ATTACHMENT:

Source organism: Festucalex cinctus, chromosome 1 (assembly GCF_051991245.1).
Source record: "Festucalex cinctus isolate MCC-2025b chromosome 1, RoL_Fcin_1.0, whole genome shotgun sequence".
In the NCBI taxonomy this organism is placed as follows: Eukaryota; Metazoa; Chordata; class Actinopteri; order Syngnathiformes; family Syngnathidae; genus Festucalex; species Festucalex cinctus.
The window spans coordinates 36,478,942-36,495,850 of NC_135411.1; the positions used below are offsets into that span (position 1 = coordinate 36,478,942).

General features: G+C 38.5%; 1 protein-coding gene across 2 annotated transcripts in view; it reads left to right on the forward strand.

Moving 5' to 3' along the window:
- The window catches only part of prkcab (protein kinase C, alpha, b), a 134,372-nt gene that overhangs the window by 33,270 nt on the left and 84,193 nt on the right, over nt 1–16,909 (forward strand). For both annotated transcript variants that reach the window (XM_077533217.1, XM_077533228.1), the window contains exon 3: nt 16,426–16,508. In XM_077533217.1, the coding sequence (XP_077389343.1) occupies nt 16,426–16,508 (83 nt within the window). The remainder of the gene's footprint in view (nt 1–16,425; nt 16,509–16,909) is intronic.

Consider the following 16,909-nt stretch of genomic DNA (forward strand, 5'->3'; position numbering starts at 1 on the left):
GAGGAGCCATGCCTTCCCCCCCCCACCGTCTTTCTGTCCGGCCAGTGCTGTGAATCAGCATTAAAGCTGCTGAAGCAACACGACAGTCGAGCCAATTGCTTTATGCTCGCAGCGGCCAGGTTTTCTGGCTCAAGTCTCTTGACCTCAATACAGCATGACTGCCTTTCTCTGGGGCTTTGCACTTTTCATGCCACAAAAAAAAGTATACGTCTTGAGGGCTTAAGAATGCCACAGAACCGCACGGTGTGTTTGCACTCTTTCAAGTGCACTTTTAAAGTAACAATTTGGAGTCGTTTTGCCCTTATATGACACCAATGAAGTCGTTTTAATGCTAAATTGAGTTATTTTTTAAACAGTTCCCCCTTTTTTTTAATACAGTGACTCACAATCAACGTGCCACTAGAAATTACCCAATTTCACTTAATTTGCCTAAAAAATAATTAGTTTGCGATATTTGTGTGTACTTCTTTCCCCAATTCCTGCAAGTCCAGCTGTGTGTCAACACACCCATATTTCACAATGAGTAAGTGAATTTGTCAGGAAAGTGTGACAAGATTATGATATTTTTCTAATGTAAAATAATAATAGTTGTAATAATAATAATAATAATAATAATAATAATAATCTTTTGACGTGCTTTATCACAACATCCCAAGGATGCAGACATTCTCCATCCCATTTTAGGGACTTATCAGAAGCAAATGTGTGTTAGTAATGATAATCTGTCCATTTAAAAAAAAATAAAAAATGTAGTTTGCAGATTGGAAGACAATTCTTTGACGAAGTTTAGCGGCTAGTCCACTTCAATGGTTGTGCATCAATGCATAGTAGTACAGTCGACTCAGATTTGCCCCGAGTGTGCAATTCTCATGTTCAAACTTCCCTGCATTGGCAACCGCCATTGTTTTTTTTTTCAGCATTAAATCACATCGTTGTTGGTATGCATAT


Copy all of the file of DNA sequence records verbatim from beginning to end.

Source organism: Festucalex cinctus, chromosome 1 (assembly GCF_051991245.1).
Source record: "Festucalex cinctus isolate MCC-2025b chromosome 1, RoL_Fcin_1.0, whole genome shotgun sequence".
In the NCBI taxonomy this organism is placed as follows: Eukaryota; Metazoa; Chordata; class Actinopteri; order Syngnathiformes; family Syngnathidae; genus Festucalex; species Festucalex cinctus.
The window spans coordinates 36,478,942-36,495,850 of NC_135411.1; the positions used below are offsets into that span (position 1 = coordinate 36,478,942).

General features: G+C 38.5%; 1 protein-coding gene across 2 annotated transcripts in view; it reads left to right on the forward strand.

Moving 5' to 3' along the window:
- The window catches only part of prkcab (protein kinase C, alpha, b), a 134,372-nt gene that overhangs the window by 33,270 nt on the left and 84,193 nt on the right, over nt 1–16,909 (forward strand). For both annotated transcript variants that reach the window (XM_077533217.1, XM_077533228.1), the window contains exon 3: nt 16,426–16,508. In XM_077533217.1, the coding sequence (XP_077389343.1) occupies nt 16,426–16,508 (83 nt within the window). The remainder of the gene's footprint in view (nt 1–16,425; nt 16,509–16,909) is intronic.

Consider the following 16,909-nt stretch of genomic DNA (forward strand, 5'->3'; position numbering starts at 1 on the left):
GAGGAGCCATGCCTTCCCCCCCCCACCGTCTTTCTGTCCGGCCAGTGCTGTGAATCAGCATTAAAGCTGCTGAAGCAACACGACAGTCGAGCCAATTGCTTTATGCTCGCAGCGGCCAGGTTTTCTGGCTCAAGTCTCTTGACCTCAATACAGCATGACTGCCTTTCTCTGGGGCTTTGCACTTTTCATGCCACAAAAAAAAGTATACGTCTTGAGGGCTTAAGAATGCCACAGAACCGCACGGTGTGTTTGCACTCTTTCAAGTGCACTTTTAAAGTAACAATTTGGAGTCGTTTTGCCCTTATATGACACCAATGAAGTCGTTTTAATGCTAAATTGAGTTATTTTTTAAACAGTTCCCCCTTTTTTTTAATACAGTGACTCACAATCAACGTGCCACTAGAAATTACCCAATTTCACTTAATTTGCCTAAAAAATAATTAGTTTGCGATATTTGTGTGTACTTCTTTCCCCAATTCCTGCAAGTCCAGCTGTGTGTCAACACACCCATATTTCACAATGAGTAAGTGAATTTGTCAGGAAAGTGTGACAAGATTATGATATTTTTCTAATGTAAAATAATAATAGTTGTAATAATAATAATAATAATAATAATAATAATAATCTTTTGACGTGCTTTATCACAACATCCCAAGGATGCAGACATTCTCCATCCCATTTTAGGGACTTATCAGAAGCAAATGTGTGTTAGTAATGATAATCTGTCCATTTAAAAAAAAATAAAAAATGTAGTTTGCAGATTGGAAGACAATTCTTTGACGAAGTTTAGCGGCTAGTCCACTTCAATGGTTGTGCATCAATGCATAGTAGTACAGTCGACTCAGATTTGCCCCGAGTGTGCAATTCTCATGTTCAAACTTCCCTGCATTGGCAACCGCCATTGTTTTTTTTTTCAGCATTAAATCACATCGTTGTTGGTATGCATAT